The 1860s were a tumultuous time for the Robinsons. Rachel Gilpin Robinson, wife of Rowland Thomas Robinson, passed away in 1862, shortly after dismissing longtime housekeeper Naomi Griswold from service. Because Rachel and Rowland’s daughter, Ann Robinson Minturn, was living far from her family in Waterloo, NY, Rachel’s death meant that a large home and farm were left in the hands of an aging father and his two bachelor sons, along with a new, unfamiliar housekeeper and a revolving cast of hired men who sometimes lived on the farm.

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  • Jack Lazor and the Graining of Vermont

    Jack Lazor and the Graining of Vermont

    Jack Lazor is the first to admit he’s got his fingers in a lot of pies. He says so with a chuckle, his gentle eyes sparkling like the bright mid–afternoon sun reflecting off newly fallen snow. Among his “pies” are grain–growing experiments to find varieties that thrive in Vermont, infrastructure development for the processing and storage of staple foods like beans and cooking oils, and a plethora of workshops in which he shares what he’s learned in his 30 years of farming.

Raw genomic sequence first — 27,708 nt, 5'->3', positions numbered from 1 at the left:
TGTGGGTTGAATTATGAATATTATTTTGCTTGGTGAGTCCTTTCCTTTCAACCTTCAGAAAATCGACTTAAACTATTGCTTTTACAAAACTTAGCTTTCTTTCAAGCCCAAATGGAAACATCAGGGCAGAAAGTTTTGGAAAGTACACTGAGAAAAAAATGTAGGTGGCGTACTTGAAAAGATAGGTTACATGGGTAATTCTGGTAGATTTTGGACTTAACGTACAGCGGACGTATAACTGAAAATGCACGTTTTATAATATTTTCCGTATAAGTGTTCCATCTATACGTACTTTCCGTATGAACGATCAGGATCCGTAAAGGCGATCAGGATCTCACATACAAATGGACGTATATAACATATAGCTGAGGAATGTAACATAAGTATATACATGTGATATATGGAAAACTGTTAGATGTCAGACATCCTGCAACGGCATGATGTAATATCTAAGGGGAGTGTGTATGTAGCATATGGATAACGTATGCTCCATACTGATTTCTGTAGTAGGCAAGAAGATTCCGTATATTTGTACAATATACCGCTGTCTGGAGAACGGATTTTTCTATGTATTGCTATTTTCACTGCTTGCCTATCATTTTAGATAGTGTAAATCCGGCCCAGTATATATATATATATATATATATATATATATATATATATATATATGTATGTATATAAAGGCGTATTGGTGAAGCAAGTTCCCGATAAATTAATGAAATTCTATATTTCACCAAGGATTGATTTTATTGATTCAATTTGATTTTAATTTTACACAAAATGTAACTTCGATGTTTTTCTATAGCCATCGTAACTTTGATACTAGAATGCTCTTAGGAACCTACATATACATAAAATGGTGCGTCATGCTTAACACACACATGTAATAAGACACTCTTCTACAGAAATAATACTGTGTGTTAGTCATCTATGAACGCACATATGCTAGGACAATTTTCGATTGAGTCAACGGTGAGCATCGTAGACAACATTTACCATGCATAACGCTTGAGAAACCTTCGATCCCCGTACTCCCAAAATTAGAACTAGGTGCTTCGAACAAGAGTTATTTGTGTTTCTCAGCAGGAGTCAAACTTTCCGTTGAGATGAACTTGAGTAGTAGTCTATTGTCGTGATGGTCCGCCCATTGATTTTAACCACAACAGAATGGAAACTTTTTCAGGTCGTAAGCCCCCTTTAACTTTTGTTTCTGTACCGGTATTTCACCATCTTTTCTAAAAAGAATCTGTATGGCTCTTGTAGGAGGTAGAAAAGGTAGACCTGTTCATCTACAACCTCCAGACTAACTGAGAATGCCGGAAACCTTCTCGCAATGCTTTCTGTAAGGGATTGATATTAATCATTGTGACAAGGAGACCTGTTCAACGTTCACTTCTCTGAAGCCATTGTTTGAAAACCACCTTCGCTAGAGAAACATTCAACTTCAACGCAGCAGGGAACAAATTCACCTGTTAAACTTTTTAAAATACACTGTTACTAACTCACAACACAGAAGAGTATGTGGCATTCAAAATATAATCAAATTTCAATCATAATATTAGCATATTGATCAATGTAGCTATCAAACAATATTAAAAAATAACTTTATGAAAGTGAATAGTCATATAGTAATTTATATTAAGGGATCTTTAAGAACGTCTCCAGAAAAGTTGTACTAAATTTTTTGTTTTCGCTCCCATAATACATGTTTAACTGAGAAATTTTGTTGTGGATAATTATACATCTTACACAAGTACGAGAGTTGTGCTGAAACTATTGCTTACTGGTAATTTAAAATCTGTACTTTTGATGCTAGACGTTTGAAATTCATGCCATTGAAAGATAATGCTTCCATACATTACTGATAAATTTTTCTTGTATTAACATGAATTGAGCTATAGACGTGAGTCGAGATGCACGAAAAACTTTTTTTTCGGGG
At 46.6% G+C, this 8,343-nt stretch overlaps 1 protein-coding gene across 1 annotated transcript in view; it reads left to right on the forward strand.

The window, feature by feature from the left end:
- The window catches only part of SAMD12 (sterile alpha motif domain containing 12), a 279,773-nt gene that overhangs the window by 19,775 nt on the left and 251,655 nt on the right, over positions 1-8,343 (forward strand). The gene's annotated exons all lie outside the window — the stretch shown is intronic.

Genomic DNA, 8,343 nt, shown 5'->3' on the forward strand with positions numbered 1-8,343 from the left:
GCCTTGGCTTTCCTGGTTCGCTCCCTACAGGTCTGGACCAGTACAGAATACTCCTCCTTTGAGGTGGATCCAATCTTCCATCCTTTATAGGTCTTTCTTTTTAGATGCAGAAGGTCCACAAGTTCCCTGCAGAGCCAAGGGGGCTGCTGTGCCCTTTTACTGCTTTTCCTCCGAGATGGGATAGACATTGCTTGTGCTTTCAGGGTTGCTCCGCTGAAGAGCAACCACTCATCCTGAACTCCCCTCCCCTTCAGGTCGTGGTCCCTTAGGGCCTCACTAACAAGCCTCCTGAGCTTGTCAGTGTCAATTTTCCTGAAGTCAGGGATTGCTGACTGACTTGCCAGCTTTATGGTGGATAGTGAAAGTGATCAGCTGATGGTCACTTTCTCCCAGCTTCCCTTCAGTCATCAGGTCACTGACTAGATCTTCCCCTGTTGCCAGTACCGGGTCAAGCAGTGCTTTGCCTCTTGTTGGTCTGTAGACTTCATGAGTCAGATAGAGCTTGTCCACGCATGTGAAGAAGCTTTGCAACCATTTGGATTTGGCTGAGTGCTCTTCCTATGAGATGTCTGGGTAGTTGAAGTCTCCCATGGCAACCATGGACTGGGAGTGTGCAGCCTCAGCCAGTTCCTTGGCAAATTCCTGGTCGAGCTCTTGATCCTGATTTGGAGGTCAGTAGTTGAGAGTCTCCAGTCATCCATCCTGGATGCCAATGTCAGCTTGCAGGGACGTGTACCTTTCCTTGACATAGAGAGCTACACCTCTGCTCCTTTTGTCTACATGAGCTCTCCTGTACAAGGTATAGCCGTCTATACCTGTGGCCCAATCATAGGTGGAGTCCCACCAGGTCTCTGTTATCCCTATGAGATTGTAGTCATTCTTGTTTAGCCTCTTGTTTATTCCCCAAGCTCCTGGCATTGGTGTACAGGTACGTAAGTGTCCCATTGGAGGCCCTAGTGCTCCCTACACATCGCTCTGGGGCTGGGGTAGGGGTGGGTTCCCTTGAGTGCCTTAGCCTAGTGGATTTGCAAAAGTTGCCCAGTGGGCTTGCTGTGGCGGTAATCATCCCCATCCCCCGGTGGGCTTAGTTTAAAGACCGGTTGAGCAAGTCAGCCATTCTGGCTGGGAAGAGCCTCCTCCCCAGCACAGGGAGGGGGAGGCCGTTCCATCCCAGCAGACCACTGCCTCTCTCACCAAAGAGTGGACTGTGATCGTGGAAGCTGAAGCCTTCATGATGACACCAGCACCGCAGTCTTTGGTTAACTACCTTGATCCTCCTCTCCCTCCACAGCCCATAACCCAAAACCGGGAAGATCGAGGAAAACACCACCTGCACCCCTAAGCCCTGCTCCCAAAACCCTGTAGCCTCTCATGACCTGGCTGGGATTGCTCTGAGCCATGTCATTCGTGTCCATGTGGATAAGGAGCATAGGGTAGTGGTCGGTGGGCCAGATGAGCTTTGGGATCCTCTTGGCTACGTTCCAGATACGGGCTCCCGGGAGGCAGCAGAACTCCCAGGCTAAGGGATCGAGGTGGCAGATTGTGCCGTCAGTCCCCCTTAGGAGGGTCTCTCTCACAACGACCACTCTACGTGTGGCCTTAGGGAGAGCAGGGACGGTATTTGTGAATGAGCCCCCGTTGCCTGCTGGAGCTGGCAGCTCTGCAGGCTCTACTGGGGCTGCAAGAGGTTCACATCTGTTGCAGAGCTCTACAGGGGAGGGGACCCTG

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  • The Return of the Root Cellar

    The Return of the Root Cellar

    The globalized food chain that Americans have increasingly relied on for over 50 years has begun to show its weaknesses—and inevitable failure. There are many weak links in the chain, but the weakest are storage and distribution. These aspects of modern food production contribute significantly to energy consumption: fossil fuel is required to ship food from far away, to keep food fresh during long–distance transport, and to store food over a long period of time. How can we opt out of this destructive system?